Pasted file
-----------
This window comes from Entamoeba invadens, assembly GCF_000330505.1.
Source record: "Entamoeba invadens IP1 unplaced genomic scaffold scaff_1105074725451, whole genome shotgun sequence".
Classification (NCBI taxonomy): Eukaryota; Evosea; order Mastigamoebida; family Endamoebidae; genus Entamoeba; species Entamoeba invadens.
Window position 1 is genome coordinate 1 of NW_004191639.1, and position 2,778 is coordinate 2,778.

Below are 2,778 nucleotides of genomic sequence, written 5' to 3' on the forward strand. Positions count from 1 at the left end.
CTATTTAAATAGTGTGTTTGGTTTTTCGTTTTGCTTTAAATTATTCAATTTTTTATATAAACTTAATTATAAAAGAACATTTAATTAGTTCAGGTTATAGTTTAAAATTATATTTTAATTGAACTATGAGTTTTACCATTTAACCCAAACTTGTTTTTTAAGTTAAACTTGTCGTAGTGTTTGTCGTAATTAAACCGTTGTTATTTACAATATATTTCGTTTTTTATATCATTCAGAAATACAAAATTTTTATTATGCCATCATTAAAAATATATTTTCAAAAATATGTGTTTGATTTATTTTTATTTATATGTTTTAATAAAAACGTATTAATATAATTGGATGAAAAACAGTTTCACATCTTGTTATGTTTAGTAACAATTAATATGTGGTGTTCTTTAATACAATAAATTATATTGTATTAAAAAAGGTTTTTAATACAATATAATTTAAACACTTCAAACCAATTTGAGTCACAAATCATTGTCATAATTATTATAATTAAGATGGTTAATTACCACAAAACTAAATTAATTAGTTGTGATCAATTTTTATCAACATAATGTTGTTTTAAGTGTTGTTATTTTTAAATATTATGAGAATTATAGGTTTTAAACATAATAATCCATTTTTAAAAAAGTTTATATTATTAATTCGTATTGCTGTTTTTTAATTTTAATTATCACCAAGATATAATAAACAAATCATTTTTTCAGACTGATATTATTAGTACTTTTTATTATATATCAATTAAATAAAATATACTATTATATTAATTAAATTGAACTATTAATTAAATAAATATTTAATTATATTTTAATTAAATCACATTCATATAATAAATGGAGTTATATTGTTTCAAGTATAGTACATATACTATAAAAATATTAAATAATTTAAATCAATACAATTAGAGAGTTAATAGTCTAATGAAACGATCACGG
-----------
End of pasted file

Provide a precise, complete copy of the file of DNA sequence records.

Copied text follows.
This window comes from Entamoeba invadens, assembly GCF_000330505.1.
Source record: "Entamoeba invadens IP1 unplaced genomic scaffold scaff_1105074725451, whole genome shotgun sequence".
Classification (NCBI taxonomy): Eukaryota; Evosea; order Mastigamoebida; family Endamoebidae; genus Entamoeba; species Entamoeba invadens.
Window position 1 is genome coordinate 1 of NW_004191639.1, and position 2,778 is coordinate 2,778.

Below are 2,778 nucleotides of genomic sequence, written 5' to 3' on the forward strand. Positions count from 1 at the left end.
CTATTTAAATAGTGTGTTTGGTTTTTCGTTTTGCTTTAAATTATTCAATTTTTTATATAAACTTAATTATAAAAGAACATTTAATTAGTTCAGGTTATAGTTTAAAATTATATTTTAATTGAACTATGAGTTTTACCATTTAACCCAAACTTGTTTTTTAAGTTAAACTTGTCGTAGTGTTTGTCGTAATTAAACCGTTGTTATTTACAATATATTTCGTTTTTTATATCATTCAGAAATACAAAATTTTTATTATGCCATCATTAAAAATATATTTTCAAAAATATGTGTTTGATTTATTTTTATTTATATGTTTTAATAAAAACGTATTAATATAATTGGATGAAAAACAGTTTCACATCTTGTTATGTTTAGTAACAATTAATATGTGGTGTTCTTTAATACAATAAATTATATTGTATTAAAAAAGGTTTTTAATACAATATAATTTAAACACTTCAAACCAATTTGAGTCACAAATCATTGTCATAATTATTATAATTAAGATGGTTAATTACCACAAAACTAAATTAATTAGTTGTGATCAATTTTTATCAACATAATGTTGTTTTAAGTGTTGTTATTTTTAAATATTATGAGAATTATAGGTTTTAAACATAATAATCCATTTTTAAAAAAGTTTATATTATTAATTCGTATTGCTGTTTTTTAATTTTAATTATCACCAAGATATAATAAACAAATCATTTTTTCAGACTGATATTATTAGTACTTTTTATTATATATCAATTAAATAAAATATACTATTATATTAATTAAATTGAACTATTAATTAAATAAATATTTAATTATATTTTAATTAAATCACATTCATATAATAAATGGAGTTATATTGTTTCAAGTATAGTACATATACTATAAAAATATTAAATAATTTAAATCAATACAATTAGAGAGTTAATAGTCTAATGAAACGATCACGG